|Death: ||Aug. 24, 1944|
RAF VOLUNTEER RESERVE
Naval Sergeant Douglas Batson was one of 61 persons killed in the Freckleton Disaster; while the majority of the victims died instantly, Sergeant Batson lingered for one day, dying of his injuries on the 24th of August 1944.
The tragic event occurred when an American U.S. Army Air Force Consolidated B - 24 Liberator crashed into the village of Freckleton, located in Lancashire County, England. 38 children and 23 adults people were killed when an infant school, a cafe and three homes were destroyed.
Storms came up suddenly that day, and the two B - 24s already in air were called back to ground, due to weather warnings. However, by the time the orders to return to ground had been issued, winds were already at 60 mph, flash flooding was being reported in Blackpool, and water spouts were appearing the Ribble Estuary.
1st Lieutenant John Bloemendahl, the pilot of the second aircraft - the "Classy Chassis II" - reported that he was aborting landing at the last moment and would 'circle round again'. Minutes later, the aircraft struck Freckleton, east of the airfield.
It was determined that the aircraft's wings were almost vertical when it scraped the treetops, and then impacted with the edge of a building. One of the wings was immediately sheared off, and continued along the ground into shrubs and hedges; the 25 - ton aircraft's fuselage demolished three homes and the "Sad Sack" Cafe, before crossing the road and bursting into flames. The fuselage then struck the infant wing of Holy Trinity School, its' fuel igniting a sea of flames.
There was much discussion as to whether the plane had been struck by lightning, whether it was the weather, or whether it could be deemed pilot error - eventually, it was listed as of unknown reason. Some did believe - and continue to this day to believe - that the American pilot had not been fully trained to deal with the sudden changes in British weather; indeed, an English shower can quickly go to a deadly storm, as anyone with connections to the country will verify.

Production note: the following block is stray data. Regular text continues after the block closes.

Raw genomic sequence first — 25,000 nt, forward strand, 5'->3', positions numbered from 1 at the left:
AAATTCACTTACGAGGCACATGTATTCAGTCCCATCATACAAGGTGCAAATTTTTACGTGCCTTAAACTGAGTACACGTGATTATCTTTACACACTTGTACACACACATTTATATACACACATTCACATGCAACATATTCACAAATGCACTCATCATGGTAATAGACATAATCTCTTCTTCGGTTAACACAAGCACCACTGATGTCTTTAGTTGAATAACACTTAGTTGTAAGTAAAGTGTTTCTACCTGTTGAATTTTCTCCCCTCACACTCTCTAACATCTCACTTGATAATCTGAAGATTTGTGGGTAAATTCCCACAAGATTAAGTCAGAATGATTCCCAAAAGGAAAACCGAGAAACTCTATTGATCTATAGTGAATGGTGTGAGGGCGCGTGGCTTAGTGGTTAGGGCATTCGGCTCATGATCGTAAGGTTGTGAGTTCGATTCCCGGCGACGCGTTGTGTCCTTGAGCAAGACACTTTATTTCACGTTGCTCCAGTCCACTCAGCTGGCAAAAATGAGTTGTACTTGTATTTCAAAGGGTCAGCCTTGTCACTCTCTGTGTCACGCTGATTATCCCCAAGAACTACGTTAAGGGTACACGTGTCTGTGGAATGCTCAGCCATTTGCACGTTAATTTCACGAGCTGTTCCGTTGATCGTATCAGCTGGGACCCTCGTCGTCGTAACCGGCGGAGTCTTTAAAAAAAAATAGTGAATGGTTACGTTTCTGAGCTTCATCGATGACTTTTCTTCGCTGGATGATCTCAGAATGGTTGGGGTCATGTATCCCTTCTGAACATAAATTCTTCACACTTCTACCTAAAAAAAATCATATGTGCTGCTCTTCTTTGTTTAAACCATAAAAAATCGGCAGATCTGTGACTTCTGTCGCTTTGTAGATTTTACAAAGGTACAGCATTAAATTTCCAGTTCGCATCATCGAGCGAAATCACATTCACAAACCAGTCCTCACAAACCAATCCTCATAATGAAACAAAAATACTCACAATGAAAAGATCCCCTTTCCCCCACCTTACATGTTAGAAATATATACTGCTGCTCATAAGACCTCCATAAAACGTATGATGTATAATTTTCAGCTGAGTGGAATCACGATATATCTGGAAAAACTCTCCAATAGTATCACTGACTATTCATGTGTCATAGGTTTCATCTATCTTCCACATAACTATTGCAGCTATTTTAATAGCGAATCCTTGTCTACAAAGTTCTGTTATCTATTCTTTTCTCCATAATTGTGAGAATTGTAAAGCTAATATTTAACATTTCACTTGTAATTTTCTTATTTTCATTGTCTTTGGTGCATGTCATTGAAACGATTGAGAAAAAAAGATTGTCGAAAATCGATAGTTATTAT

Possibly one positive thing that did come from the tragedy, as a matter of fact, is that American pilots were re-trained from that moment on, being warned of how quickly the 'soft rains' of England can spiral into something much worse.
Sergeant Batson was a member of the RAF Volunteer Reserve, and was a customer inside the Sad Sack that day. His age is noted in records as twenty, and his parents were a Joseph and Elizabeth Batson of Dunham. No other personal information seems to be available, but I am continuing to trace whatever leads that come up.
While many of the victims were buried in a mass grave, there is verification that Mr. Batson was buried at Ferryhill Cemetery.
He, like the other victims, is memorialized at multiple Freckleton Disaster memorial sites, as well as being listed in the Commonwealth Rolls of the Dead, located at Westminster Abbey.
These heroes are dead. They died for liberty - they died for us. They are at rest. They may or may not sleep in the land they made free, under the flag they rendered stainless, under the solemn pines, the sad hemlocks, the tearful willows, and the embracing vines. They sleep beneath the shadows of the clouds, careless alike of sunshine or of storm, each in the windowless Place of Rest. Earth may run red with other wars - they are at peace. In the midst of battle, in the roar of conflict, they found the serenity of death. I have one sentiment for soldiers living and dead: cheers for the living; tears for the dead." ~Robert G. Ingersoll
Durham Unitary Authority
County Durham, England
Plot: Section #1, Grave #108
Created by: Rhonda C. Poynter & Frie...
Record added: Jun 04, 2013
Find A Grave Memorial# 111755676